Tejinder Pal Singh
Department of Sociology,
Sri Guru Gobind Singh (SGGS) College,
Sector-26, Chandigarh (India)
Abstract: Food, as a commodity, is also a source of wealth where control over some elements of the food trade impacts on availability, accessibility, absorption (utilization), stability and sovereignty. Global institutions like the World Trade Organization (WTO) and certain Transnational Agro-food corporations have been central to the development of the global food system by dominating production, international trade, processing, distribution and retail sectors. These global institutions, under the guise of new development goals, have been attempting to create a dependency framework by dictating the path of trade, agricultural and other welfare policies in the name of increasing opportunities for accelerated economic growth, poverty alleviation and food security. The result is that the so-called efficient global trading system is becoming neither fair nor balanced as developed countries (the ‘haves’), on the one hand, are subsidizing their agricultural sectors and on the other hand restricting access of developing countries (the ‘have-nots’) to their markets. According to a new report issued by the Food and Agriculture Organization of the United Nations (FAO), the number of hungry people in the world increased to from 777 million in 2015 to 815 million in 2016. Over the past ten years, the number of violent conflicts around the world has increased significantly, in particular in countries already facing food insecurity, hitting rural communities the hardest and having a negative impact on food production and availability (FAO, 2017). The paper attempts to sociologically analyze the prevailing dialectics between free trade on industrial goods and services but retention of protectionism on farm subsidies to domestic agricultural sector (demanded by the ‘haves’) and the substantiation of the international liberalization of fair trade on agricultural products (requested by the ‘have-nots’). The consequences of the recently adopted packages at WTO Ministerial Conferences in Bali (2013) and Nairobi (2015) on the National Food Security law of India have been discussed. Fair and Inclusive Trade based global governance paradigm has been put forth to realize the dream of “Zero Hunger” and food security for all which still remains at the core of recently adopted Sustainable Development Goals (SDGs).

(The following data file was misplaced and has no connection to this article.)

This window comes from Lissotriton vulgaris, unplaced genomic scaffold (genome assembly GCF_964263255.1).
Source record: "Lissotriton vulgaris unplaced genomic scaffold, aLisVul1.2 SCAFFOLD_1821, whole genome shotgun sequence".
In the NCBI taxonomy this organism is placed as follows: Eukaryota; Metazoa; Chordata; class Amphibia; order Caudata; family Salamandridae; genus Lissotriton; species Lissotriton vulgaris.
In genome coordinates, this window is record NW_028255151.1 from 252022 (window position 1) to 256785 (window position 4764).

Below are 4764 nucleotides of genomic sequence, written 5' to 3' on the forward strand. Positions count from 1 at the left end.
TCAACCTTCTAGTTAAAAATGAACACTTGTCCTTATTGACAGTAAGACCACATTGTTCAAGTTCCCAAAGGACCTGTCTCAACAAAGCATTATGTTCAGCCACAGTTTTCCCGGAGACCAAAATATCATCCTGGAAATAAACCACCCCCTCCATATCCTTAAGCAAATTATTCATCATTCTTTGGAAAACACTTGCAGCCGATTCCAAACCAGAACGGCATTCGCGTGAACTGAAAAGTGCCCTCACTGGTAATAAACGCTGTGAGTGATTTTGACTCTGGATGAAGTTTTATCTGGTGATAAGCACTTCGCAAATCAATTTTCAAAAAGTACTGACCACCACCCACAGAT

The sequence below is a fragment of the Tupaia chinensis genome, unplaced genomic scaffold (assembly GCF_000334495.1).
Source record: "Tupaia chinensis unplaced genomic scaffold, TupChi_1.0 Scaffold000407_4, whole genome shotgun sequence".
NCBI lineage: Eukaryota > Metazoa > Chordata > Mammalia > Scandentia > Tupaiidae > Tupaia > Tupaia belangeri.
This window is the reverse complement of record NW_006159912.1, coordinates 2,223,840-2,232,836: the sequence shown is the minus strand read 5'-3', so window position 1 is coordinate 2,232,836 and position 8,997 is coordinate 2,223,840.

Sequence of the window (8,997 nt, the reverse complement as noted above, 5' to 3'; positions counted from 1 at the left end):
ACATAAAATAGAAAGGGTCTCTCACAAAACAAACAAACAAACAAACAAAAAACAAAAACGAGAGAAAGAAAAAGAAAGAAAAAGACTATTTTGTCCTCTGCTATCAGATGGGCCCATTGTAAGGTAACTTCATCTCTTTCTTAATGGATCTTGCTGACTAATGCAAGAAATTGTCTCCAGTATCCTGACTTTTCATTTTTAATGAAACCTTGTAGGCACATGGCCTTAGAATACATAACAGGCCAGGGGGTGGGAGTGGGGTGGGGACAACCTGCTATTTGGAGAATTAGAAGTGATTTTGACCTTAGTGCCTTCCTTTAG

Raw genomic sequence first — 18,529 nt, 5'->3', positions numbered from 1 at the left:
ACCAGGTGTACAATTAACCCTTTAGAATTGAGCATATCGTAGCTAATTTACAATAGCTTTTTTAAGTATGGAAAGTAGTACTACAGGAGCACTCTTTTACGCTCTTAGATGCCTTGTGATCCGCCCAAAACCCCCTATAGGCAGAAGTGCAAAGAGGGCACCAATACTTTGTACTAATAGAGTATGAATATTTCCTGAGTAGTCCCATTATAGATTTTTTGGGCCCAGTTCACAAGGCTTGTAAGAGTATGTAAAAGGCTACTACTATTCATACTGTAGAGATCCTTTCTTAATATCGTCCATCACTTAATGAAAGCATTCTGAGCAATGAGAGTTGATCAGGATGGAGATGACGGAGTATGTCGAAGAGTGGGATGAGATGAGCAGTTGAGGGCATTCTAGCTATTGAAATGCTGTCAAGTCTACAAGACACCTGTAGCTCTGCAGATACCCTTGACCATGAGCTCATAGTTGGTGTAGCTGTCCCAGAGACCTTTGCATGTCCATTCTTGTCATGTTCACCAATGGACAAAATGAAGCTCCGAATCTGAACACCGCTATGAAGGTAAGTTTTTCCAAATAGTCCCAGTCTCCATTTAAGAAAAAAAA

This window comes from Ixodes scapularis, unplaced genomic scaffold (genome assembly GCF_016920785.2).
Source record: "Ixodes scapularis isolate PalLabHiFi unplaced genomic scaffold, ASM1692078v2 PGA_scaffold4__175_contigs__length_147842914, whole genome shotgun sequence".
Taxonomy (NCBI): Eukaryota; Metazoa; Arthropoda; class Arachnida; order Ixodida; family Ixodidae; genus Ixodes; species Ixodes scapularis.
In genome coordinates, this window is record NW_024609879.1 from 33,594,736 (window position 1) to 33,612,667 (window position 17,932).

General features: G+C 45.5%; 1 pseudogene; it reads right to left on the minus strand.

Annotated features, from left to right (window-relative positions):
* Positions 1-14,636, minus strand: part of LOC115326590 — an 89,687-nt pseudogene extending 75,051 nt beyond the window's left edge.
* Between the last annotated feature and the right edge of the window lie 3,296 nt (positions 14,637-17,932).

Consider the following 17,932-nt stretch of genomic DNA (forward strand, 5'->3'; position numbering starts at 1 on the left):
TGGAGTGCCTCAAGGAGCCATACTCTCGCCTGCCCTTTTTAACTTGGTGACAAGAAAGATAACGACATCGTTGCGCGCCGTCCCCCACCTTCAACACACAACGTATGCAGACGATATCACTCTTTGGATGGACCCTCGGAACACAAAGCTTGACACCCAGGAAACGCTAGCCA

Keywords: Dependency-theory, Food-security, Global-food-trade, WTO, Bali-Package, Nairobi-Package, SDG-2